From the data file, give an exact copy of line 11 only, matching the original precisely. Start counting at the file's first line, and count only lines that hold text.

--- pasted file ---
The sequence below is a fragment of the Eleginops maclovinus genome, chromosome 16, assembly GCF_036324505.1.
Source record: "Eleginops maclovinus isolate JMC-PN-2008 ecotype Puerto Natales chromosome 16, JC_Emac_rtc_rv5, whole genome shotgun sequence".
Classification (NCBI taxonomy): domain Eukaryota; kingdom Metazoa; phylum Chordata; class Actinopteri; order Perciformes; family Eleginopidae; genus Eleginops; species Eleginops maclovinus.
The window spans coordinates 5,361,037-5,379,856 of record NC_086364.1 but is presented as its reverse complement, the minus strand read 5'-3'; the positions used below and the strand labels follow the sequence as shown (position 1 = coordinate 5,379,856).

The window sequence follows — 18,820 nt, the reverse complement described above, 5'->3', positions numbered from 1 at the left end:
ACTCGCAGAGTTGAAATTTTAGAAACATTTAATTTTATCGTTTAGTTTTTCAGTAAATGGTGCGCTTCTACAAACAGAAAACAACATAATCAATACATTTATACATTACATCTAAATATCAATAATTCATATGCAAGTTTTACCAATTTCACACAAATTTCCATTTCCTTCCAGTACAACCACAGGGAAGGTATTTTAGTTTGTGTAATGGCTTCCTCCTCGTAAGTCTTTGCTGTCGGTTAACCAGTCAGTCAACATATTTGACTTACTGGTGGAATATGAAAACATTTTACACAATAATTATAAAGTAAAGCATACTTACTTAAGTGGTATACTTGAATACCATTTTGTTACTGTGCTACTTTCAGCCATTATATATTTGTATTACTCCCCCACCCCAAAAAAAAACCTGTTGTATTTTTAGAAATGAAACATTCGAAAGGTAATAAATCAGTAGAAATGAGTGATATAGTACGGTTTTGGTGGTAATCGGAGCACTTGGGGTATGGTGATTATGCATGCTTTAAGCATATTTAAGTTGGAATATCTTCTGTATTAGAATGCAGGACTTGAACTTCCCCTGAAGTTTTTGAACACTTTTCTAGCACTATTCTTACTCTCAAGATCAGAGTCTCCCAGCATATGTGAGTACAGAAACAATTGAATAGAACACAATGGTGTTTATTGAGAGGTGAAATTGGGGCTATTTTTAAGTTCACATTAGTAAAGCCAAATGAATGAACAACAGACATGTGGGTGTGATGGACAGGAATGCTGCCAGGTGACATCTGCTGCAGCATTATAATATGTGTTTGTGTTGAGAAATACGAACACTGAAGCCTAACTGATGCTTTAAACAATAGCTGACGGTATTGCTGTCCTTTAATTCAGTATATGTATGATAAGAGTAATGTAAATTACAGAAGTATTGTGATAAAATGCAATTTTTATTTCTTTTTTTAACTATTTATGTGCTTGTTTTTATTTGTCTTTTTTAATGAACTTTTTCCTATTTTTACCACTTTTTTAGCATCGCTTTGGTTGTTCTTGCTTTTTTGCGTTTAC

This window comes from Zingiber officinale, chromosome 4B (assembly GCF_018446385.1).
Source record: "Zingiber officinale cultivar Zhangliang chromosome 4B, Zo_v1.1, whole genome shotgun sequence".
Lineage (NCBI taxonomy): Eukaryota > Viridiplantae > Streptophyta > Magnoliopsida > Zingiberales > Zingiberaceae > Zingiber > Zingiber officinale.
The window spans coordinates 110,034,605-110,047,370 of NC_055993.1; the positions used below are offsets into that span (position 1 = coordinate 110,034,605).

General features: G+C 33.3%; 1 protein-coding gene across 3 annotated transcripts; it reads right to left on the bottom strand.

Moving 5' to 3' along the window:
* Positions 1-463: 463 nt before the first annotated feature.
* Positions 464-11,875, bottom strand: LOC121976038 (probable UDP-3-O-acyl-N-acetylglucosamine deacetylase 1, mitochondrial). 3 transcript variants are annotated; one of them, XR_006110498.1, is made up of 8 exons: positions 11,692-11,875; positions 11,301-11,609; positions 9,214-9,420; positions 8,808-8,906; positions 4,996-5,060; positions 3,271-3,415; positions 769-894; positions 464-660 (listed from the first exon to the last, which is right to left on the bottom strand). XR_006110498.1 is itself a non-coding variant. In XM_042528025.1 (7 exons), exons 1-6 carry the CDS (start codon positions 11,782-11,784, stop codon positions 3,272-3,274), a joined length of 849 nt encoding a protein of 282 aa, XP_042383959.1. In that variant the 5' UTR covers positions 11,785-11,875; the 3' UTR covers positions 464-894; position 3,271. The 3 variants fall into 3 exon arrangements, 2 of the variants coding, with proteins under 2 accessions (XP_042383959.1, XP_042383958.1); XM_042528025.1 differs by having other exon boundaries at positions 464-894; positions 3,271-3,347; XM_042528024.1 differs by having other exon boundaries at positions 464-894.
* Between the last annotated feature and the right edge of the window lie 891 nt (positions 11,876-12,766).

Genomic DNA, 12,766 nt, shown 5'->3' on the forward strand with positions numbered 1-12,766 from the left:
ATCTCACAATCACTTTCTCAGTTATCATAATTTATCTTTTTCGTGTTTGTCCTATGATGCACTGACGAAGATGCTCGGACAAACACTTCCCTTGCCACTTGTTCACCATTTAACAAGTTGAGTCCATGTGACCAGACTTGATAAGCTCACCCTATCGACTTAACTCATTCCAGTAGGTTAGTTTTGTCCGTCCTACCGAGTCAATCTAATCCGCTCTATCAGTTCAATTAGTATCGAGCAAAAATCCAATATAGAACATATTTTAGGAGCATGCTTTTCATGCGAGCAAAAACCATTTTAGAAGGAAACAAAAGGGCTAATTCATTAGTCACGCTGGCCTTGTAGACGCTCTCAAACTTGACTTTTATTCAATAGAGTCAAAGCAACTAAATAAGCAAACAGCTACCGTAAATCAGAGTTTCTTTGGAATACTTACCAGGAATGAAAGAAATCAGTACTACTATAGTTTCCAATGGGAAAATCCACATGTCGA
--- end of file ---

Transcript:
General features: G+C 33.3%; 1 protein-coding gene across 3 annotated transcripts; it reads right to left on the bottom strand.